School & District Management

The Existential Ed-Tech Pursuit?

By Ian Quillen — June 29, 2011 1 min read
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Whether or not educators are catching up with technology, they don’t feel like they are.

That’s the conclusion made by Karen Billings, vice president of the educational division of the Software and Information Industry Association, after the release of preliminary findings of the 2011 edition of its “Vision K-20 Survey,” which is still open to volunteer respondents through tomorrow, June 30.

“What [the findings] tell me is that because this is such a dynamic world out there, the end point keeps moving out on them,” Billings said at a Tuesday press briefing across the street from the Pennsylvania Convention Center, site of this year’s annual ISTE conference. “The more they do, the more they’re aware of how much more they should be doing.”

After analyzing the self-evaluation by 273 respondents—all but seven of whom were from K-12 schools or districts—the composite score for the preliminary sample was a 60 on a scale of 1-100, two points below last year’s final score. Participants in the survey answered 20 multiple-choice questions indicating a school or district’s progress toward the SIIA’s seven Vision K-20 goals, and five measures of progress.

Billings predicted the final overall score, to be released on July 26 with the final report, would edge up slightly with increased feedback from postsecondary schools. More than a quarter of respondents in last year’s survey were from the postsecondary world, Billings said, and of the 200 or so respondents who took this year’s survey after the preliminary results were compiled, a significant portion were from two- or four-year colleges and universities, she added.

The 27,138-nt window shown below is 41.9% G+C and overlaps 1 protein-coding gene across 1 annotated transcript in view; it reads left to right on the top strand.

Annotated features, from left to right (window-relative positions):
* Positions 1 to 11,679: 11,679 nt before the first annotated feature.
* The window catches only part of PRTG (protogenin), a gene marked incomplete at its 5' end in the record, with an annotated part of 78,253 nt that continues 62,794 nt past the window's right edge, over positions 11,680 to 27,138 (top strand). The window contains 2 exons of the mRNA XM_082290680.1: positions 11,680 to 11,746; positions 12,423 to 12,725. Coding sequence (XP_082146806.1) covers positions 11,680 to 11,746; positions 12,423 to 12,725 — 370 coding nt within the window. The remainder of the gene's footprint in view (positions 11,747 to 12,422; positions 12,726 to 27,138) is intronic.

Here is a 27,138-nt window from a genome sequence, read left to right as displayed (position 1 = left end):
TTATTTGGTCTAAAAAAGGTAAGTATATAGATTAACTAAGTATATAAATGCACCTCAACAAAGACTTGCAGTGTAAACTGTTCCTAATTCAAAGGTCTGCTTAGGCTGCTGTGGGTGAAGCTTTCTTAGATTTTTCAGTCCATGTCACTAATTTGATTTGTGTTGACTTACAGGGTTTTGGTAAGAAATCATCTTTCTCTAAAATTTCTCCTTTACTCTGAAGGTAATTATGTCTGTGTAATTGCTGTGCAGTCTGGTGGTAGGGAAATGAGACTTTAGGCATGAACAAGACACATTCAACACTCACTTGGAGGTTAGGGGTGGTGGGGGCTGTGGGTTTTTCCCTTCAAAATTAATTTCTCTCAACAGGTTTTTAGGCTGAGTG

Of the seven goals, respondents again ranked themselves highest in facilitating communication, connectivity, and collaboration in their schools. Helping their schools meet the needs of all students came a distant second. Of the five measures of progress, respondents said they were furthest along with including 21st-century tools and building enterprise support in schools, and struggled most with integrating online assessments.

Billings also announced that a recent, 12-page whitepaper called “Social Media Marketing and Education” is available for public download, and the more comprehensive Expert’s Guide to the Postsecondary Market, which includes articles about crossing over from the postsecondary to K-12 marketplace, is now available to SIIA members.

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A version of this news article first appeared in the Digital Education blog.